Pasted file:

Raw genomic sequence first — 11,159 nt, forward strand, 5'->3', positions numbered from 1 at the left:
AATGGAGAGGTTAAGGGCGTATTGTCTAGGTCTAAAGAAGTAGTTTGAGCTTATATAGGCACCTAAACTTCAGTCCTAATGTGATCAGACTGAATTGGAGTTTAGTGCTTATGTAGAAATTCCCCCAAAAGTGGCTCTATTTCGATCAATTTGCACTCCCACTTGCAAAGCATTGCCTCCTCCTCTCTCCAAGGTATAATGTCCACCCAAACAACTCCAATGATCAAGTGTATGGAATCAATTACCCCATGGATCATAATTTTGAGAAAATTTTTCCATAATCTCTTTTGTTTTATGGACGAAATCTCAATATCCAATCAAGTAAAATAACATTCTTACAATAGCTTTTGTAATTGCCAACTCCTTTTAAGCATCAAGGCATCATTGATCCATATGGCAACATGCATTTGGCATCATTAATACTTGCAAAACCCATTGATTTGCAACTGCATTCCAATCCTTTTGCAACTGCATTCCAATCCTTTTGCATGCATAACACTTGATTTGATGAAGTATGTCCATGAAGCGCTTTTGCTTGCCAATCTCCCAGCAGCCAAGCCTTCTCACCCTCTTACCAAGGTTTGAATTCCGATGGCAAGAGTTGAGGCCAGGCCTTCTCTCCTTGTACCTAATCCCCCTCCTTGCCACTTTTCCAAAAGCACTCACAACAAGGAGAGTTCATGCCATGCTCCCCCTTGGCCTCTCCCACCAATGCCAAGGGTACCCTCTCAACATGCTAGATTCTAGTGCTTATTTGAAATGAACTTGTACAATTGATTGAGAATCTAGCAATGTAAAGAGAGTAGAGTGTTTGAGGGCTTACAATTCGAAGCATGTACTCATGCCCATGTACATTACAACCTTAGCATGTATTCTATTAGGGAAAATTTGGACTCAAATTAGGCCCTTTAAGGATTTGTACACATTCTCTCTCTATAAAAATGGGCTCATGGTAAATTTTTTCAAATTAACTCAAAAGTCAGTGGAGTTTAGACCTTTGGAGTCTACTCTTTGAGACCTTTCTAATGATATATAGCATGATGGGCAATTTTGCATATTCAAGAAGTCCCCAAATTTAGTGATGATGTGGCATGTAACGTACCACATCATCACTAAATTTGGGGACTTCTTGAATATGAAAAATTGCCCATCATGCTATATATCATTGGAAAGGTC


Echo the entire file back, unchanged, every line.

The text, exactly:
Raw genomic sequence first — 11,159 nt, forward strand, 5'->3', positions numbered from 1 at the left:
AATGGAGAGGTTAAGGGCGTATTGTCTAGGTCTAAAGAAGTAGTTTGAGCTTATATAGGCACCTAAACTTCAGTCCTAATGTGATCAGACTGAATTGGAGTTTAGTGCTTATGTAGAAATTCCCCCAAAAGTGGCTCTATTTCGATCAATTTGCACTCCCACTTGCAAAGCATTGCCTCCTCCTCTCTCCAAGGTATAATGTCCACCCAAACAACTCCAATGATCAAGTGTATGGAATCAATTACCCCATGGATCATAATTTTGAGAAAATTTTTCCATAATCTCTTTTGTTTTATGGACGAAATCTCAATATCCAATCAAGTAAAATAACATTCTTACAATAGCTTTTGTAATTGCCAACTCCTTTTAAGCATCAAGGCATCATTGATCCATATGGCAACATGCATTTGGCATCATTAATACTTGCAAAACCCATTGATTTGCAACTGCATTCCAATCCTTTTGCAACTGCATTCCAATCCTTTTGCATGCATAACACTTGATTTGATGAAGTATGTCCATGAAGCGCTTTTGCTTGCCAATCTCCCAGCAGCCAAGCCTTCTCACCCTCTTACCAAGGTTTGAATTCCGATGGCAAGAGTTGAGGCCAGGCCTTCTCTCCTTGTACCTAATCCCCCTCCTTGCCACTTTTCCAAAAGCACTCACAACAAGGAGAGTTCATGCCATGCTCCCCCTTGGCCTCTCCCACCAATGCCAAGGGTACCCTCTCAACATGCTAGATTCTAGTGCTTATTTGAAATGAACTTGTACAATTGATTGAGAATCTAGCAATGTAAAGAGAGTAGAGTGTTTGAGGGCTTACAATTCGAAGCATGTACTCATGCCCATGTACATTACAACCTTAGCATGTATTCTATTAGGGAAAATTTGGACTCAAATTAGGCCCTTTAAGGATTTGTACACATTCTCTCTCTATAAAAATGGGCTCATGGTAAATTTTTTCAAATTAACTCAAAAGTCAGTGGAGTTTAGACCTTTGGAGTCTACTCTTTGAGACCTTTCTAATGATATATAGCATGATGGGCAATTTTGCATATTCAAGAAGTCCCCAAATTTAGTGATGATGTGGCATGTAACGTACCACATCATCACTAAATTTGGGGACTTCTTGAATATGAAAAATTGCCCATCATGCTATATATCATTGGAAAGGTC